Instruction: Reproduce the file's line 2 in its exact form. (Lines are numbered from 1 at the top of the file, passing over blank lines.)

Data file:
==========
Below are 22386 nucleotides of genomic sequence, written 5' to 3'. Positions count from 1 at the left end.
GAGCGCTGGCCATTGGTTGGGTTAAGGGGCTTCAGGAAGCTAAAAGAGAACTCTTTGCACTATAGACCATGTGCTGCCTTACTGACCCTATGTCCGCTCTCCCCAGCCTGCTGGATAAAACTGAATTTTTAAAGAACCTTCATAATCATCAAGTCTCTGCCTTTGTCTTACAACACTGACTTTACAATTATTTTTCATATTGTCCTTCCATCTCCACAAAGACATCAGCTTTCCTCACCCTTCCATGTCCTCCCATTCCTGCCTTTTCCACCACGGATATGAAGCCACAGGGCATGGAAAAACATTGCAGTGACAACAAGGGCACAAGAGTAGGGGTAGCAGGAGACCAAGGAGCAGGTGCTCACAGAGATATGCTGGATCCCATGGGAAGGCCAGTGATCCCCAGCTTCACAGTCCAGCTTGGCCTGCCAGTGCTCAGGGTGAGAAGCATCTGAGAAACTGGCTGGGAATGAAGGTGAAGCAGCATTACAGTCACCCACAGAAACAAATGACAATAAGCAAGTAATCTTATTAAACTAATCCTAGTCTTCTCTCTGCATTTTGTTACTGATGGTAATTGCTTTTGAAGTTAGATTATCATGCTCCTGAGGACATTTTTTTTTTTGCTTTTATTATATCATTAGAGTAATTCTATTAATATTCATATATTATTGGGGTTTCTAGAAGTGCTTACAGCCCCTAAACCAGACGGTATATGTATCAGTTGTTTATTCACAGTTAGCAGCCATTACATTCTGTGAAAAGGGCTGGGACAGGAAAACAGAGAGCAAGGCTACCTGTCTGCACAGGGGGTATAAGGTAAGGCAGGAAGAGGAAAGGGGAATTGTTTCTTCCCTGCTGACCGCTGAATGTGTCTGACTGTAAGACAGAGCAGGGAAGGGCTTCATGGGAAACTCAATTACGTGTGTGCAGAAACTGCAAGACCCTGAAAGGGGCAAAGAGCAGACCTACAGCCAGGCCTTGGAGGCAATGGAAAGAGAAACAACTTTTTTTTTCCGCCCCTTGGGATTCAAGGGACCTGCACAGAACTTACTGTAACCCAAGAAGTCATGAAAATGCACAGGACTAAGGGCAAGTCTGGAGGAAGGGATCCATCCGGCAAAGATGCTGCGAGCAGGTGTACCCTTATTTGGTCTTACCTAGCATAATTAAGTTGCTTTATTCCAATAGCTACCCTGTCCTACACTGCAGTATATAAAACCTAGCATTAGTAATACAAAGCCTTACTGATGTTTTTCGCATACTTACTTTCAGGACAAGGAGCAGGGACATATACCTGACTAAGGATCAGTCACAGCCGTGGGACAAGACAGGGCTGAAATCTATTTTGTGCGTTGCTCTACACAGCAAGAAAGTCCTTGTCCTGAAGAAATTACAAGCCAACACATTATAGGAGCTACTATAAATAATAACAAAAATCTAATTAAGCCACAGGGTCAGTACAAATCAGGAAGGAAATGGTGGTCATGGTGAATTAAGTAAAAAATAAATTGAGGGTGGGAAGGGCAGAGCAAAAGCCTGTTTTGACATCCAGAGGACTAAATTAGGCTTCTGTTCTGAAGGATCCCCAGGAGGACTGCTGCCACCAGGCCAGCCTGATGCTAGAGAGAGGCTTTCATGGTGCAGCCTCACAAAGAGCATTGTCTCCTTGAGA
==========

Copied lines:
GAGCGCTGGCCATTGGTTGGGTTAAGGGGCTTCAGGAAGCTAAAAGAGAACTCTTTGCACTATAGACCATGTGCTGCCTTACTGACCCTATGTCCGCTCTCCCCAGCCTGCTGGATAAAACTGAATTTTTAAAGAACCTTCATAATCATCAAGTCTCTGCCTTTGTCTTACAACACTGACTTTACAATTATTTTTCATATTGTCCTTCCATCTCCACAAAGACATCAGCTTTCCTCACCCTTCCATGTCCTCCCATTCCTGCCTTTTCCACCACGGATATGAAGCCACAGGGCATGGAAAAACATTGCAGTGACAACAAGGGCACAAGAGTAGGGGTAGCAGGAGACCAAGGAGCAGGTGCTCACAGAGATATGCTGGATCCCATGGGAAGGCCAGTGATCCCCAGCTTCACAGTCCAGCTTGGCCTGCCAGTGCTCAGGGTGAGAAGCATCTGAGAAACTGGCTGGGAATGAAGGTGAAGCAGCATTACAGTCACCCACAGAAACAAATGACAATAAGCAAGTAATCTTATTAAACTAATCCTAGTCTTCTCTCTGCATTTTGTTACTGATGGTAATTGCTTTTGAAGTTAGATTATCATGCTCCTGAGGACATTTTTTTTTTTGCTTTTATTATATCATTAGAGTAATTCTATTAATATTCATATATTATTGGGGTTTCTAGAAGTGCTTACAGCCCCTAAACCAGACGGTATATGTATCAGTTGTTTATTCACAGTTAGCAGCCATTACATTCTGTGAAAAGGGCTGGGACAGGAAAACAGAGAGCAAGGCTACCTGTCTGCACAGGGGGTATAAGGTAAGGCAGGAAGAGGAAAGGGGAATTGTTTCTTCCCTGCTGACCGCTGAATGTGTCTGACTGTAAGACAGAGCAGGGAAGGGCTTCATGGGAAACTCAATTACGTGTGTGCAGAAACTGCAAGACCCTGAAAGGGGCAAAGAGCAGACCTACAGCCAGGCCTTGGAGGCAATGGAAAGAGAAACAACTTTTTTTTTCCGCCCCTTGGGATTCAAGGGACCTGCACAGAACTTACTGTAACCCAAGAAGTCATGAAAATGCACAGGACTAAGGGCAAGTCTGGAGGAAGGGATCCATCCGGCAAAGATGCTGCGAGCAGGTGTACCCTTATTTGGTCTTACCTAGCATAATTAAGTTGCTTTATTCCAATAGCTACCCTGTCCTACACTGCAGTATATAAAACCTAGCATTAGTAATACAAAGCCTTACTGATGTTTTTCGCATACTTACTTTCAGGACAAGGAGCAGGGACATATACCTGACTAAGGATCAGTCACAGCCGTGGGACAAGACAGGGCTGAAATCTATTTTGTGCGTTGCTCTACACAGCAAGAAAGTCCTTGTCCTGAAGAAATTACAAGCCAACACATTATAGGAGCTACTATAAATAATAACAAAAATCTAATTAAGCCACAGGGTCAGTACAAATCAGGAAGGAAATGGTGGTCATGGTGAATTAAGTAAAAAATAAATTGAGGGTGGGAAGGGCAGAGCAAAAGCCTGTTTTGACATCCAGAGGACTAAATTAGGCTTCTGTTCTGAAGGATCCCCAGGAGGACTGCTGCCACCAGGCCAGCCTGATGCTAGAGAGAGGCTTTCATGGTGCAGCCTCACAAAGAGCATTGTCTCCTTGAGA